GAS: Gear Acquisition Syndrome

Monday, March 8, 2010 at 10:00 am

GAS: Gear Acquisition Syndrome. A longstanding in-joke amongst synth-heads, it is in reference to how easy it is to start acquiring waaaay more equipment (gear) than you need. Impulse buys off Craigslist; some classic synth you’ve always wanted… never mind the dozen you already own. It’s a hard thing to fathom if you’re just getting rolling in the hardware game, but many people find themselves with bad GAS before they even know it’s coming.

How much gear do you NEED? It’s a nebulous question; impossible to answer completely. The bare minimum is the computer. Other than the computer, having certain things makes the job easier — knob boxes for making things hands-on, hardware synths for better, weirder sounds. At some point, you start to have more than you can use at once… but even this is not unreasonable. What guitarist uses every stomp box he owns at once? Creating novel combinations of kit is part of process… so you keep buying. You wind up leaving synths in the closet for weeks, but when you dig them out, it’s like getting a new synth all over again! So, why not get a couple more keyboards? A slippery slope… demon on one shoulder, angel on the other.

Clearly, there’s no distinct line between “not enough” and “too much.” I look at it in terms of return on investment:

Gear Return On Investment

As you get more gear, you get more results… but it’s not entirely linear. In the above graph, the green line shows Gear vs. Results, and the blue line is y=x for reference. If you get less than 1 unit of result for 1 unit of your gear, you’re wasting your money. Obvious enough, right? I’ve marked a couple “phases”:

  • A: You got your computer and not much else. You start off by buying knob boxes to control your plugins. They make it easier to jam out.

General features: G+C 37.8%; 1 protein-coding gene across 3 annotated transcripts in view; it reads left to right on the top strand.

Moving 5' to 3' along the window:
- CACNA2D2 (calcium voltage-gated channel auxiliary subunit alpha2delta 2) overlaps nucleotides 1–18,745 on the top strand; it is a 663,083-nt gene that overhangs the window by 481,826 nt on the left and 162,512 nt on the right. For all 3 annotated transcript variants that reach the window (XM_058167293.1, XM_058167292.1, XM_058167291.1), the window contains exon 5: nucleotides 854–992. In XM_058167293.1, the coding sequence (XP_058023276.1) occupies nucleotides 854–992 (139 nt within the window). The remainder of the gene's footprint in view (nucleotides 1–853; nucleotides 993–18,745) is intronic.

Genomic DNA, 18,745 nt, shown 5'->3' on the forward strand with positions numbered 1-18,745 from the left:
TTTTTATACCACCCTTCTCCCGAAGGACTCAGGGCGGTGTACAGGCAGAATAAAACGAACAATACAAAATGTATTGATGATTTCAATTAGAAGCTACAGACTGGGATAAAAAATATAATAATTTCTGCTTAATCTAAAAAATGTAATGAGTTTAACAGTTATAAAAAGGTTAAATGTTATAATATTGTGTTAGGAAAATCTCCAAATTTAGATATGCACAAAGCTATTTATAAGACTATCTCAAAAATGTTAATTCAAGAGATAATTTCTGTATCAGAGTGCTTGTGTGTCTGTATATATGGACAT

• B: You have all the knob boxes you could want, and start to buy hardware synths, drum machines, groove boxes. However, you don’t have enough to really do much. In fact, it’s kind of out of your way.
  • C: You have a physical mixer, a decent soundcard, and enough hardware to start really cooking. The hardware starts to take your tunes to another level.
  • D: You have all your bases covered, but not duplicated. You can use pretty much all your gear at once. You can rock the fuck out.
  • E: You start to acquire gear purely for flavor and variety. Instead of using the same monosynth every time, you pick one of three, whichever you feel most appropriate for your mood (or something). As you get more stuff, ROI tapers off.
  • F: You have a pile of synths gathering dust in a closet. You buy a second SH-101 “just because”. Your spouse issues an ultimatum regarding future synthesizer acquisition.

I feel that A, B, and E are the best cutoff points:

  • A: If you’re happy using just the computer, stay with it.
  • B: Hardware controllers let you bust the computer open. Plugins feel almost as good as hardware. This is enough for some people.
  • E: You have enough hardware to ignore the computer, but not enough to start a museum. The butter zone for those that want to seriously get into gear.

If you’re just getting started in this, it might be a good idea to think about what you’re shooting for… as with any sort of financial thing, planning ahead is the best way to keep a handle on your enthusiasm. Avoid GAS — gear should be used, not collected! 🙂

Categories: gear, studio

2 Comments on “GAS: Gear Acquisition Syndrome”

  1. I have the SSAS variant: soft-synth acquisition syndrome. It’s even harder to fend off because it takes up no physical space in my room…

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